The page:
Without a doubt, I have a strong preference for a herringbone or reverse herringbone seat. Failing that, I find that the standard fully-flat beds are much preferable to staggered configurations, especially if you can nab one of the handful of aisle seats that don’t entail a window seat companion climbing over you.

What do you think? Which are the best long-haul business class seats in the air?

And please jump in with comments, especially if I’ve left out your favourite airline…


  1. David S says

    You have missed the new business studio seats with Etihad which are like BA forward/reverse setting without facing your seat companion and you have direct aisle access. Qatar mainly has reverse herring bone seats now apart from some of the 777 and no mention of QSuites!!!
    In reality I have flown all the above and the only one I was uncomfortable with was the angled seats. All the others were fine but still prefer reverse herring bone seats or the Etihad business studio. Not tried the QSuites which I guess will be a game changer for me.

    • Craig Sowerby says

      You’re quite right David. But unfortunately the Middle East Three have absolutely no consistency in their approach. You might get QSuites or the EY A380s out of London but something resembling short-haul out of a different city. And then you’ll get something entirely different again from the Middle East to your final destination. A nightmare to try to summarise. In fact, it’s probably worth a completely separate post.

      P.S. I am very much a QSuites skeptic, at least until I get around to trying it. Sadly nobody offers me PR jollies… 😉

  2. RichT says

    Good summary! Some bloggers focus way too much on the “I must have aisle access and be protected from other humans at all costs” mentality, forgetting some of us actually travel as couples!

    Air France A380 must be the worst offender for angled seats though… “Ah oui, let us ordeur ze new A380, but put in ze oldest seats we can find…” (my written French accent is awful)

    • Craig Sowerby says

      Yeah, I’ve come to realise that those inches for “must have aisle access” are precisely the ones that make the difference between me stretching out to sleep peacefully and banging my feet into things all night long.

      And the much-praised “throne” was awful, which is why I’ve done my own analysis! 🙂

      I was definitely going to bash AF. Apparently most of their long-haul fleet now has reverse herringbone, except for their flagship A380s with angled lie flat. Madness!

    • Joe Deeney says

      True, though that’s actually why I’m a big fan of staggered 1-2-1s over reverse herringbone – everyone can (usually) get what they want. The ‘true’ window seats are extremely private and perfect when travelling alone, while the ‘honeymoon’ middle seats are great when travelling with someone. I’ve flown a few variations and can’t remember ever finding those sort of seats too narrow, too short, ‘foot angle’ overly annoying or whatever, but that’s probably a height thing – if memory serves, Craig’s quite tall!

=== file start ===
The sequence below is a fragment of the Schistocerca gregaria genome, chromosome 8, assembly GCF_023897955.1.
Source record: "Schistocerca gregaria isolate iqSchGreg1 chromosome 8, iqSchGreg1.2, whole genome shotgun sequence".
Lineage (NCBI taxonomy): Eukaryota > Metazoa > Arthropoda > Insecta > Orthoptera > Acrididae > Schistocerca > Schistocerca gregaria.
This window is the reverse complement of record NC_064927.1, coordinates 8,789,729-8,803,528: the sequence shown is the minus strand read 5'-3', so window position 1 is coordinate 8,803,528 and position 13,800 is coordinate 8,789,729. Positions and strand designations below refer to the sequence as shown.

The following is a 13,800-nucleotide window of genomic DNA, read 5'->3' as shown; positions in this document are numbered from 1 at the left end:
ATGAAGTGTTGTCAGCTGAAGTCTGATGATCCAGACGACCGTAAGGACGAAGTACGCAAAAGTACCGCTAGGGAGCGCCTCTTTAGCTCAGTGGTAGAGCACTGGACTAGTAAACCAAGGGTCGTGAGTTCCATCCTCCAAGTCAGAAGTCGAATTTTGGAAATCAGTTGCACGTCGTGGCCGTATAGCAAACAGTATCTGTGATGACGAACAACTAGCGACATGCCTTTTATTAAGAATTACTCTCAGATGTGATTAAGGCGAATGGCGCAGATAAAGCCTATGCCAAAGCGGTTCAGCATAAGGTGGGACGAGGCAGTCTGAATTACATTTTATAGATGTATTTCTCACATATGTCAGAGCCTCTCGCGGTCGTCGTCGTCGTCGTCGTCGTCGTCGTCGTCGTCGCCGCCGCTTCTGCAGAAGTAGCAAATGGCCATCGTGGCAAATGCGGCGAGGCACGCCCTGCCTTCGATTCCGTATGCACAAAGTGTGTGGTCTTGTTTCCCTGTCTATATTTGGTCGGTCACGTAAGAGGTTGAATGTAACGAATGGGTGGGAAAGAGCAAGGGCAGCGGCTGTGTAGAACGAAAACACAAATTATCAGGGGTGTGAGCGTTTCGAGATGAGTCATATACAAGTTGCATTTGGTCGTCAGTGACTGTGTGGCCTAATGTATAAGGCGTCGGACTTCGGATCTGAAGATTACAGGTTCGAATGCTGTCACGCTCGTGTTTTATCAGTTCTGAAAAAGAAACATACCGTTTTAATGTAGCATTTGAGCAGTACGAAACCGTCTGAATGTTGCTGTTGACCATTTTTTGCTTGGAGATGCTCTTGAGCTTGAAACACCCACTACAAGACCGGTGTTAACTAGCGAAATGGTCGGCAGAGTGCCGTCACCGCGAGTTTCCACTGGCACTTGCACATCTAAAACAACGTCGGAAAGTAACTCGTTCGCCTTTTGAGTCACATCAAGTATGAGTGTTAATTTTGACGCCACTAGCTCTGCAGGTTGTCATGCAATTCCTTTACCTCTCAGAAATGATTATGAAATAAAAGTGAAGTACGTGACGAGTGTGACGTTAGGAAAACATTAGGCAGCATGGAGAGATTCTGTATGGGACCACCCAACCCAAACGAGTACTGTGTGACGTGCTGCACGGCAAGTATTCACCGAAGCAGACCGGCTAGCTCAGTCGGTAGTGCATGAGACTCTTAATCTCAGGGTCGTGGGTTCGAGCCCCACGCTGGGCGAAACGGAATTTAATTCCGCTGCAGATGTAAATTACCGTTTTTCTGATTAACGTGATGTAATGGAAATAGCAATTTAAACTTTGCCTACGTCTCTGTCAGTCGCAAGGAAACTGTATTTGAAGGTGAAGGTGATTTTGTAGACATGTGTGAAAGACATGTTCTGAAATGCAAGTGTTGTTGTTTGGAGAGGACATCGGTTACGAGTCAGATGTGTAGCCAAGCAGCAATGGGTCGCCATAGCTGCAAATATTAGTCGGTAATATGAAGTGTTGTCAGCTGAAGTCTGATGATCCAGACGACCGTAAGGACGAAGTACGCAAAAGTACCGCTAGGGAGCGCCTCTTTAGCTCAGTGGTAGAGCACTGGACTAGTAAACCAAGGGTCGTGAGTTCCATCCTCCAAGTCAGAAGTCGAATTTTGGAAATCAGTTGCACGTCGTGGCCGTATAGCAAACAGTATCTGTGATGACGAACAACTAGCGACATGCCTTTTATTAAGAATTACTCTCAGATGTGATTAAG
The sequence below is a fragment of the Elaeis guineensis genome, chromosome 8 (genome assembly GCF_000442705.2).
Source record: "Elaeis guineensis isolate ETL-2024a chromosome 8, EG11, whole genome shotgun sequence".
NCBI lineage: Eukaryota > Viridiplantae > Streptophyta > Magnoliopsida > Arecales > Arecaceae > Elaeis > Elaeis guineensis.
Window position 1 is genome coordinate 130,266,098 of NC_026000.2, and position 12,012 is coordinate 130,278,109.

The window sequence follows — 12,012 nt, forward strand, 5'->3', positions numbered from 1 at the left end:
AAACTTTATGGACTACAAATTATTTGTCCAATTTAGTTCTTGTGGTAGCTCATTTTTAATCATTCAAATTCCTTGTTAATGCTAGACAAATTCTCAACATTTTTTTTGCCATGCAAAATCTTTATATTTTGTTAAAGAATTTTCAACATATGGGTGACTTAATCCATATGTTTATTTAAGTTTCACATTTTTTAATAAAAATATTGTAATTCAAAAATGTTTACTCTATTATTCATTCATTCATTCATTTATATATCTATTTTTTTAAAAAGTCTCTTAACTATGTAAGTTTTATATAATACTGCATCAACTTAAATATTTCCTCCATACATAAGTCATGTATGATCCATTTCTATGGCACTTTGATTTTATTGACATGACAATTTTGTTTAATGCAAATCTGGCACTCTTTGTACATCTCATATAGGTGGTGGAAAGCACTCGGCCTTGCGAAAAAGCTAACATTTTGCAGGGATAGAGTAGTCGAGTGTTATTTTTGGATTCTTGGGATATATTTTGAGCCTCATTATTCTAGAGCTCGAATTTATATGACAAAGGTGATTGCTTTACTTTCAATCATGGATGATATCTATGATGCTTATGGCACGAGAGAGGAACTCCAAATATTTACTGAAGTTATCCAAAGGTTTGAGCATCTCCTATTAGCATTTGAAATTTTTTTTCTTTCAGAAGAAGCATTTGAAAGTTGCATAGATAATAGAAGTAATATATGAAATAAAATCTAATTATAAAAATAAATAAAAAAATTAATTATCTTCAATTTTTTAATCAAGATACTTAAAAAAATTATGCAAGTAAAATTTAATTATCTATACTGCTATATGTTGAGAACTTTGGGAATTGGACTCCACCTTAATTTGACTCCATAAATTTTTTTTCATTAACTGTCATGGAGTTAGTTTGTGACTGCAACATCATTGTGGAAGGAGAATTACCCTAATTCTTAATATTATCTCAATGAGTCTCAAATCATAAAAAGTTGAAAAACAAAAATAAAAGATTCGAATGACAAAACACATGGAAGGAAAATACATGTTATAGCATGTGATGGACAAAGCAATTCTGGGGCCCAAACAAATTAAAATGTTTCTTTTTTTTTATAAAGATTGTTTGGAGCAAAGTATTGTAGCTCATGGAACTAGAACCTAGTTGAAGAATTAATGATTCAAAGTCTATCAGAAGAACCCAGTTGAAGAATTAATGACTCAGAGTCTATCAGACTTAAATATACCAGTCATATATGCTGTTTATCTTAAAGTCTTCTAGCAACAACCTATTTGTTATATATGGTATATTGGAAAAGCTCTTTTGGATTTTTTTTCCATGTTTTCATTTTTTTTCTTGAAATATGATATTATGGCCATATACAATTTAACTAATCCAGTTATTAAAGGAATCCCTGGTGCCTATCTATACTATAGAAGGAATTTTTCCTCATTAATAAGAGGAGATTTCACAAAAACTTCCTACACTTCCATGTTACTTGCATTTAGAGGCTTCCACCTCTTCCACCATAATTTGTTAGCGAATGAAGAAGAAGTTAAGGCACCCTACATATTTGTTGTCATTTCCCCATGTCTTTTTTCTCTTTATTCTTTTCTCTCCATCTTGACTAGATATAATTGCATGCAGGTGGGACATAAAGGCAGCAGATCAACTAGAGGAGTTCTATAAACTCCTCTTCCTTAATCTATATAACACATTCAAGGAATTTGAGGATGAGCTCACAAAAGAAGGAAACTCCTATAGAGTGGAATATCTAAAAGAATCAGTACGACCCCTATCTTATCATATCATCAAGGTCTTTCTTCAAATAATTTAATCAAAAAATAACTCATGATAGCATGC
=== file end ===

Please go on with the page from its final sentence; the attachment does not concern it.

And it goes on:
3. Joe says

    Fully Flat is down as ‘less private’ but a BA Club World Window seat is the most private, in J, in the sky (bar Q Suites). I rate privacy very highly so it’s at the top of the pack for me.

    • Craig Sowerby says

      62 A/K are easily my favorite seats. I would probably turn down an F upgrade to keep them.

      But you can’t ignore the fact that the separator being down for take-off, landing, meal service, etc. makes them a bit disconcerting when you’re making close eye contact with a stranger.

  4. David says

    Reverse herringbone is one of the great fallacies of J travel IMO. Only experienced Qatar and finnair 350/380/787 but presumably that’s the bulk of the good stuff, and always I find it an uncomfortable sleep. Just not enough leg area with the cubby tucked into the corner. Regular herringbone makes so much more sense and allows side sleeping etc. Sure, I can’t look out the window easily, but the very reason I pay for a flat bed is because I’m looking for the comfort and hours of successful sleep. I can look out the window in economy if that’s my goal.

    • Craig Sowerby says

      I definitely have no complaints about sleeping on Virgin Atlantic.

      That said, I don’t recall having any issues either with AA or Cathay in their reverse herringbone.

  5. Tom says

    Two words – Apex Suite.

    Reverse herringbone are my strong second preference (have never done EY’s business studio but imagine I would rank it around a similar level to a good reverse herringbone seat).

    • Craig Sowerby says

      I currently have a JAL F reward booked for later in the year. But indeed I have been wondering whether I should just save the miles and look for a J reward on a plane with the Apex Suite.

      • Tom says

        Depends how many miles you have, but to me I’d keep the JL F reward (particularly if ex-TYO). The soft product 100% makes it worth it to me!

        Not that there’s anything wrong with JL J either though, which completely wipes the floor with 90%+ of other J products (and in particular the BA codeshare options if flying between LON and TYO).

      • David S says

        If miles are not an issue don’t cancel your F redemption. The soft product with the excellent service is not to be missed and if you like Japanese cuisine, the food is amazing.

  6. Nigel says

    One person’s claustrophobia is another’s pleasant privacy. The window seat on an Emirates A380 offers the splendid isolation and peace one needs on an overnight business flight. And I’ve never had a problem of leg room – being able to extend into the area below the TV prevents that problem.